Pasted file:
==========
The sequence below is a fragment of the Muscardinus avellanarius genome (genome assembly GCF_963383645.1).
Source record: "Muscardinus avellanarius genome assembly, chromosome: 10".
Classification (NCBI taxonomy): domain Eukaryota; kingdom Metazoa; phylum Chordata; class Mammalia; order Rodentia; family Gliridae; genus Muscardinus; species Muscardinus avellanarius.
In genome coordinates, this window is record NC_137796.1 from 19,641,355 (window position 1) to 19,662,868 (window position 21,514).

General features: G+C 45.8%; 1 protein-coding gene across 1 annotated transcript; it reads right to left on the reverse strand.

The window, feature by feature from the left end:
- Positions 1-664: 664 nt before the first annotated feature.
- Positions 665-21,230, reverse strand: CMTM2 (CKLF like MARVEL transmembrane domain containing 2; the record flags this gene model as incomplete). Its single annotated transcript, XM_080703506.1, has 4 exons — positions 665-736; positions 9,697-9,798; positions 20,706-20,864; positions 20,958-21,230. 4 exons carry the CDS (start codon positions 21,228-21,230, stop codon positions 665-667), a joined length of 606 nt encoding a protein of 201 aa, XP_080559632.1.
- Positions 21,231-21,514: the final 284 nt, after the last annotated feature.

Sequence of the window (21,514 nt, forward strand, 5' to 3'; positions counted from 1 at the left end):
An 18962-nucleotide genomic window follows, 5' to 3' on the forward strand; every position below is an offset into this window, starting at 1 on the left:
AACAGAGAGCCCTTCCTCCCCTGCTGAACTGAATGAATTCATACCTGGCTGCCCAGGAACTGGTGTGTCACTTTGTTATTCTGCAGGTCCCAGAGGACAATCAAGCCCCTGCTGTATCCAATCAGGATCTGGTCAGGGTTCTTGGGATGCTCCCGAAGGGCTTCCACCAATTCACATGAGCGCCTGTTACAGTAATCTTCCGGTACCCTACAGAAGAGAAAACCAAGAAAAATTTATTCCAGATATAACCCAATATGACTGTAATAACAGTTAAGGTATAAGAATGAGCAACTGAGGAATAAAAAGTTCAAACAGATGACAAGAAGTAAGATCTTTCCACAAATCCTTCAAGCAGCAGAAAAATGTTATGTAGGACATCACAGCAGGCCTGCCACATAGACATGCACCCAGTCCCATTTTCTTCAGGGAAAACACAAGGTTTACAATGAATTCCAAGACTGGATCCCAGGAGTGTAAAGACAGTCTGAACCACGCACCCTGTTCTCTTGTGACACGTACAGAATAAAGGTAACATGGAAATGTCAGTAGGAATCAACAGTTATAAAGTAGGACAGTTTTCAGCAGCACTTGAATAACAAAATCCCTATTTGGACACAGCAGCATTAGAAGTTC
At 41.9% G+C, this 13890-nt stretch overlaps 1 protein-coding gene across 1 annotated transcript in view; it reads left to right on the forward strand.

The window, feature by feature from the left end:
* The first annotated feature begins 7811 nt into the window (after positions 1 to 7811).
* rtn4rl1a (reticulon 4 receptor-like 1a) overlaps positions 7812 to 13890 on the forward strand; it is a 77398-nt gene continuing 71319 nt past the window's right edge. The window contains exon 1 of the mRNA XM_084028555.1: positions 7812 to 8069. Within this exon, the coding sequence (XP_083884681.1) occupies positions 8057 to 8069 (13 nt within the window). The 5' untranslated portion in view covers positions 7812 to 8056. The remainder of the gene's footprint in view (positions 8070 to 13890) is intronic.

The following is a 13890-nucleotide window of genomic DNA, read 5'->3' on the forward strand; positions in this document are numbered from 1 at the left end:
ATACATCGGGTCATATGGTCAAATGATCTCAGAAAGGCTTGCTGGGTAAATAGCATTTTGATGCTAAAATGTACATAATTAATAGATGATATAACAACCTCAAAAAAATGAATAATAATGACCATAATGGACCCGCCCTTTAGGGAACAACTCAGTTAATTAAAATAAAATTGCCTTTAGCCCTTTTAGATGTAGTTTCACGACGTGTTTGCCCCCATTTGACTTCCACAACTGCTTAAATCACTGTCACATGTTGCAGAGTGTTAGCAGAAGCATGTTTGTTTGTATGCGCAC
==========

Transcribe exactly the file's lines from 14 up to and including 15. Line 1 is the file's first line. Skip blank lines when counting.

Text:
The window, feature by feature from the left end:
* The first annotated feature begins 7811 nt into the window (after positions 1 to 7811).